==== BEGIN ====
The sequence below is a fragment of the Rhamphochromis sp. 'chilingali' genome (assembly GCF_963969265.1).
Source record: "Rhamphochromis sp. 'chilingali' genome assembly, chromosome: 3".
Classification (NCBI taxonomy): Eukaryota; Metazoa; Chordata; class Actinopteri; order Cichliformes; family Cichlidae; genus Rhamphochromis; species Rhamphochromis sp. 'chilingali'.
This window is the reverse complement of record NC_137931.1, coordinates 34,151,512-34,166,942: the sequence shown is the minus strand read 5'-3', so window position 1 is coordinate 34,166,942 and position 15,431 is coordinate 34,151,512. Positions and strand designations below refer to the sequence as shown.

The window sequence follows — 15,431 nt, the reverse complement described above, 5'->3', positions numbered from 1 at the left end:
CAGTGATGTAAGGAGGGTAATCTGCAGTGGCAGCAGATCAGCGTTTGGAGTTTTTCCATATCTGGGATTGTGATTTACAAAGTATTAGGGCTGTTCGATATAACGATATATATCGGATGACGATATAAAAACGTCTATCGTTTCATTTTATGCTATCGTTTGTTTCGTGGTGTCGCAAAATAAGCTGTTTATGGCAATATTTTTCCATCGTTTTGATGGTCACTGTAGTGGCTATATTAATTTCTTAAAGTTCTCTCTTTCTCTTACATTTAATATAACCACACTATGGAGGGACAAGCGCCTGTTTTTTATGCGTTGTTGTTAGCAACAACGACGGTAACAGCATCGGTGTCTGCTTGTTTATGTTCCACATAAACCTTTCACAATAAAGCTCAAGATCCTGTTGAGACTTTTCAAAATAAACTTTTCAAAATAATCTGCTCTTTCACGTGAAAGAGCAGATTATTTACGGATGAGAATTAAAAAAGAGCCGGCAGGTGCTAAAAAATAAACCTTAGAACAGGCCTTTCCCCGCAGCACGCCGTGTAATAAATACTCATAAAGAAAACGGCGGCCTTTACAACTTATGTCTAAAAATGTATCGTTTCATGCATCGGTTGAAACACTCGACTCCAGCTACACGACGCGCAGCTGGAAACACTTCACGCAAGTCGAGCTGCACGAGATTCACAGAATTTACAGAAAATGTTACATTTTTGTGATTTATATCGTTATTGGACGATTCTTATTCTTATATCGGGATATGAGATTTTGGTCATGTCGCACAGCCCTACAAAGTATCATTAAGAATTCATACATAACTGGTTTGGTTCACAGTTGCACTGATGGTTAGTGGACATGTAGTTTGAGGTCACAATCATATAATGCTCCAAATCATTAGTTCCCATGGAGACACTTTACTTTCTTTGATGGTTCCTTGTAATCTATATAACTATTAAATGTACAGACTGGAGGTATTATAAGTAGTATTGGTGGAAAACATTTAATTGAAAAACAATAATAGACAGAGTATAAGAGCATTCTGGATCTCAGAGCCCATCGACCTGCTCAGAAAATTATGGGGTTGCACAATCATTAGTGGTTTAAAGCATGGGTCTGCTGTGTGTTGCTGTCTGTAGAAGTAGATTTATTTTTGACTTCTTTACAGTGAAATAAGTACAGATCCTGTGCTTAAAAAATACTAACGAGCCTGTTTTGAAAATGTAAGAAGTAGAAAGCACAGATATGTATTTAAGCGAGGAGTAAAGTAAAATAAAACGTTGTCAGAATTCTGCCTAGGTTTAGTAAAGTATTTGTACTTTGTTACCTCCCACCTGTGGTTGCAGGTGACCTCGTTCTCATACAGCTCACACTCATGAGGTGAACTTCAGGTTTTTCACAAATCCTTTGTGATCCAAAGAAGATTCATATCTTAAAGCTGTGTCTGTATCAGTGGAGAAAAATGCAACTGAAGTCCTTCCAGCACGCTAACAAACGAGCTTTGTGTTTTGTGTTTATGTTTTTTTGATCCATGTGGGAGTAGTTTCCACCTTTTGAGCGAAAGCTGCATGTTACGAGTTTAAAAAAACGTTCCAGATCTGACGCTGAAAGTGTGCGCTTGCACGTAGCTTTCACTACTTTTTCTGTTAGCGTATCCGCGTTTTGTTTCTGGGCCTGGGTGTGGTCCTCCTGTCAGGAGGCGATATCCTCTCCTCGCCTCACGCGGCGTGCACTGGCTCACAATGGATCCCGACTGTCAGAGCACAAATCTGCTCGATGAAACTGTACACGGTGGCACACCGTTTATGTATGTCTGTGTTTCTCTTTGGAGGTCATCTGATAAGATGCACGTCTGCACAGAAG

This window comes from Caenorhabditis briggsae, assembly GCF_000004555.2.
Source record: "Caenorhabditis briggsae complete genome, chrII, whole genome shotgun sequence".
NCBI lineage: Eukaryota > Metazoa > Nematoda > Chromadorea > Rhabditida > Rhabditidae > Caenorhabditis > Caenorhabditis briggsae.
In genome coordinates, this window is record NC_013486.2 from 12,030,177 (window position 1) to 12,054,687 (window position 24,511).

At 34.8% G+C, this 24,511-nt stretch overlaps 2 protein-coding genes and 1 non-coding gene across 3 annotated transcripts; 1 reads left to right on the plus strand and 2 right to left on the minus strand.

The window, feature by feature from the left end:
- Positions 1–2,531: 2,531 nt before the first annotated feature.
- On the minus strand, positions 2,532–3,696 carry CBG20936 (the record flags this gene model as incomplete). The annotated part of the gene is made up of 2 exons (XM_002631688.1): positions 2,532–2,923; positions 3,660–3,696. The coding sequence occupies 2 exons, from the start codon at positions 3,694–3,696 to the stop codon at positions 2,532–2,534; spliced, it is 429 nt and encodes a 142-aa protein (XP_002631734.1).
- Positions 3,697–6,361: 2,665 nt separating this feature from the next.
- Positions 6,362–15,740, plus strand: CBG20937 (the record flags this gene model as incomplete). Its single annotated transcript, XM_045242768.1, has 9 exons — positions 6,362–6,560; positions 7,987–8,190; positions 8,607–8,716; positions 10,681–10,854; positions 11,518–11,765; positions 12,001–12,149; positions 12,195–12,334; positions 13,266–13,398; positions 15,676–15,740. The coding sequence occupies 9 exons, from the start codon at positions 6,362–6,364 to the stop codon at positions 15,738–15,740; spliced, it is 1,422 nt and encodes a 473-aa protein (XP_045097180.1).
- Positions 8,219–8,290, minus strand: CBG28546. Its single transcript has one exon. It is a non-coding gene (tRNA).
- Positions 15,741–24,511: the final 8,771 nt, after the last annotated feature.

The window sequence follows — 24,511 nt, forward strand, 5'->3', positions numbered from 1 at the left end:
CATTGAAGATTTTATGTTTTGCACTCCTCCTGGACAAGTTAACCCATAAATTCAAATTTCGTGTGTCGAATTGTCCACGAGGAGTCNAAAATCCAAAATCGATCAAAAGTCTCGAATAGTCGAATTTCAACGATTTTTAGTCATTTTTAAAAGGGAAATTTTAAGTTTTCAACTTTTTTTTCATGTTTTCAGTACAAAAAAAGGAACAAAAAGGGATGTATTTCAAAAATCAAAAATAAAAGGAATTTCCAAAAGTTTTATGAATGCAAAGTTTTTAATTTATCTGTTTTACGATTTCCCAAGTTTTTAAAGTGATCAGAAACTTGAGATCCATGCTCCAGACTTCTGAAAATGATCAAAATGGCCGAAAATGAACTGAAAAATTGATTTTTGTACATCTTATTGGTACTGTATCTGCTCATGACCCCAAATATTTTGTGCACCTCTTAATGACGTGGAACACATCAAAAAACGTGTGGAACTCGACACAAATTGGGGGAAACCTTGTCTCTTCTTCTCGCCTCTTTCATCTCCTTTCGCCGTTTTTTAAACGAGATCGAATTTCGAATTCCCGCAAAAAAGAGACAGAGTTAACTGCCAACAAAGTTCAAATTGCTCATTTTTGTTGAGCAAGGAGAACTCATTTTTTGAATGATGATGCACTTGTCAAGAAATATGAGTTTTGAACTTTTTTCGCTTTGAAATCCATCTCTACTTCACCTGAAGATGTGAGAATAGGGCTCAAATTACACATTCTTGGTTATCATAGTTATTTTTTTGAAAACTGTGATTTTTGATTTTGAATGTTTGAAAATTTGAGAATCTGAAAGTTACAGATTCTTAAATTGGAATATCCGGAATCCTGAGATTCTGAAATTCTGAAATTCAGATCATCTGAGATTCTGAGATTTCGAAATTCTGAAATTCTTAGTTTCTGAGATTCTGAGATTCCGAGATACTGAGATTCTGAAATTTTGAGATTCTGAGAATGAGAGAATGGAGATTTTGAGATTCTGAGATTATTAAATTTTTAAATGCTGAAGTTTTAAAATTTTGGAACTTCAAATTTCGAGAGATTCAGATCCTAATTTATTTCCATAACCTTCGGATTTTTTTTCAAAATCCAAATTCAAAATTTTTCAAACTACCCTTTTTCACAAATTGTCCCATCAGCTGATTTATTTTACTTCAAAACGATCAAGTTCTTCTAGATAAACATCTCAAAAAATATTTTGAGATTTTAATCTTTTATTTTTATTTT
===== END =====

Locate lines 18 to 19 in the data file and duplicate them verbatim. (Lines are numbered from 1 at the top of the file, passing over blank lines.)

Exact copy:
- Positions 15,741–24,511: the final 8,771 nt, after the last annotated feature.

The window sequence follows — 24,511 nt, forward strand, 5'->3', positions numbered from 1 at the left end: